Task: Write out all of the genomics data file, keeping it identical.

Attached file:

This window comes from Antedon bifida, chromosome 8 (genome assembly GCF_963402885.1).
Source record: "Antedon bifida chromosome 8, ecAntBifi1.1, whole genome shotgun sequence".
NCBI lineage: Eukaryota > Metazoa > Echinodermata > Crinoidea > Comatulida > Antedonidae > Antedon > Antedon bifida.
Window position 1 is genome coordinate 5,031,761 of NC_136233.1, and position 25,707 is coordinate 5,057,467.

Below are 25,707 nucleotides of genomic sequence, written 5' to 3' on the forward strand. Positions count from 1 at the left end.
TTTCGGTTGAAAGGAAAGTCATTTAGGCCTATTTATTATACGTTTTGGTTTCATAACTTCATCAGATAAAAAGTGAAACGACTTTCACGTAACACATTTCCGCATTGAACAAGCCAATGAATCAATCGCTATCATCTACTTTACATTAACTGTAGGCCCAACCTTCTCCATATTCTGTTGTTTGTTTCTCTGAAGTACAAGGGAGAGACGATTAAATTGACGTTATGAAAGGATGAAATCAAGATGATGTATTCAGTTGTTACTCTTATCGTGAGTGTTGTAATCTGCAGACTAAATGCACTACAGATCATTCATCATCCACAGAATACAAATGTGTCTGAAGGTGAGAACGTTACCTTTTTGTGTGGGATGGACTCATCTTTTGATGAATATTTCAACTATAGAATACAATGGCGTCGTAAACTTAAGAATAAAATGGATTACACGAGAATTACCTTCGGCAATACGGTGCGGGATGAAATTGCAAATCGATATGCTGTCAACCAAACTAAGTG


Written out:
This window comes from Antedon bifida, chromosome 8 (genome assembly GCF_963402885.1).
Source record: "Antedon bifida chromosome 8, ecAntBifi1.1, whole genome shotgun sequence".
NCBI lineage: Eukaryota > Metazoa > Echinodermata > Crinoidea > Comatulida > Antedonidae > Antedon > Antedon bifida.
Window position 1 is genome coordinate 5,031,761 of NC_136233.1, and position 25,707 is coordinate 5,057,467.

Below are 25,707 nucleotides of genomic sequence, written 5' to 3' on the forward strand. Positions count from 1 at the left end.
TTTCGGTTGAAAGGAAAGTCATTTAGGCCTATTTATTATACGTTTTGGTTTCATAACTTCATCAGATAAAAAGTGAAACGACTTTCACGTAACACATTTCCGCATTGAACAAGCCAATGAATCAATCGCTATCATCTACTTTACATTAACTGTAGGCCCAACCTTCTCCATATTCTGTTGTTTGTTTCTCTGAAGTACAAGGGAGAGACGATTAAATTGACGTTATGAAAGGATGAAATCAAGATGATGTATTCAGTTGTTACTCTTATCGTGAGTGTTGTAATCTGCAGACTAAATGCACTACAGATCATTCATCATCCACAGAATACAAATGTGTCTGAAGGTGAGAACGTTACCTTTTTGTGTGGGATGGACTCATCTTTTGATGAATATTTCAACTATAGAATACAATGGCGTCGTAAACTTAAGAATAAAATGGATTACACGAGAATTACCTTCGGCAATACGGTGCGGGATGAAATTGCAAATCGATATGCTGTCAACCAAACTAAGTG